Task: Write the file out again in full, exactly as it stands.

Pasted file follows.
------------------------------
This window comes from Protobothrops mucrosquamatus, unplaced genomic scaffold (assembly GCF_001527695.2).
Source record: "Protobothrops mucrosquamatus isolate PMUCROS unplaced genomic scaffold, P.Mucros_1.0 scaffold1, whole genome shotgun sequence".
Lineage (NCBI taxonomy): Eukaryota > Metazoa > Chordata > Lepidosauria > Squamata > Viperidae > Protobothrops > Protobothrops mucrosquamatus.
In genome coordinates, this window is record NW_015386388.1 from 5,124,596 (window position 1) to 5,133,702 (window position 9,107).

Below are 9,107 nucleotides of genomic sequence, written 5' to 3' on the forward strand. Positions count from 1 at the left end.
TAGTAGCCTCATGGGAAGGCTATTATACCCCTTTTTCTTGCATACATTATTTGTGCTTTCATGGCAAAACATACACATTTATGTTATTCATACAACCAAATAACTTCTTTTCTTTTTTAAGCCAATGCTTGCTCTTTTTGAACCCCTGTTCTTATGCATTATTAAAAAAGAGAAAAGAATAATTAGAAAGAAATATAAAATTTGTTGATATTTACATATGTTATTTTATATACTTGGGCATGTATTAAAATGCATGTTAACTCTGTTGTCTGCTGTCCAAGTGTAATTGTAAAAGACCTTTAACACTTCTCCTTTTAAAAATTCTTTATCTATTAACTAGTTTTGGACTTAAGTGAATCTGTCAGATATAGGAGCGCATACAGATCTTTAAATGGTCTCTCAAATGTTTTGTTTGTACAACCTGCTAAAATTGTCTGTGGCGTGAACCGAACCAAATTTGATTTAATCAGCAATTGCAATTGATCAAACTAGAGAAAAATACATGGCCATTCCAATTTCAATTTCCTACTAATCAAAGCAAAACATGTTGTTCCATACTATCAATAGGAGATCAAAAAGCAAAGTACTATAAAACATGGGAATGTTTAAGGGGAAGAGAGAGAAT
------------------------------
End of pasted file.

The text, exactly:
This window comes from Protobothrops mucrosquamatus, unplaced genomic scaffold (assembly GCF_001527695.2).
Source record: "Protobothrops mucrosquamatus isolate PMUCROS unplaced genomic scaffold, P.Mucros_1.0 scaffold1, whole genome shotgun sequence".
Lineage (NCBI taxonomy): Eukaryota > Metazoa > Chordata > Lepidosauria > Squamata > Viperidae > Protobothrops > Protobothrops mucrosquamatus.
In genome coordinates, this window is record NW_015386388.1 from 5,124,596 (window position 1) to 5,133,702 (window position 9,107).

Below are 9,107 nucleotides of genomic sequence, written 5' to 3' on the forward strand. Positions count from 1 at the left end.
TAGTAGCCTCATGGGAAGGCTATTATACCCCTTTTTCTTGCATACATTATTTGTGCTTTCATGGCAAAACATACACATTTATGTTATTCATACAACCAAATAACTTCTTTTCTTTTTTAAGCCAATGCTTGCTCTTTTTGAACCCCTGTTCTTATGCATTATTAAAAAAGAGAAAAGAATAATTAGAAAGAAATATAAAATTTGTTGATATTTACATATGTTATTTTATATACTTGGGCATGTATTAAAATGCATGTTAACTCTGTTGTCTGCTGTCCAAGTGTAATTGTAAAAGACCTTTAACACTTCTCCTTTTAAAAATTCTTTATCTATTAACTAGTTTTGGACTTAAGTGAATCTGTCAGATATAGGAGCGCATACAGATCTTTAAATGGTCTCTCAAATGTTTTGTTTGTACAACCTGCTAAAATTGTCTGTGGCGTGAACCGAACCAAATTTGATTTAATCAGCAATTGCAATTGATCAAACTAGAGAAAAATACATGGCCATTCCAATTTCAATTTCCTACTAATCAAAGCAAAACATGTTGTTCCATACTATCAATAGGAGATCAAAAAGCAAAGTACTATAAAACATGGGAATGTTTAAGGGGAAGAGAGAGAAT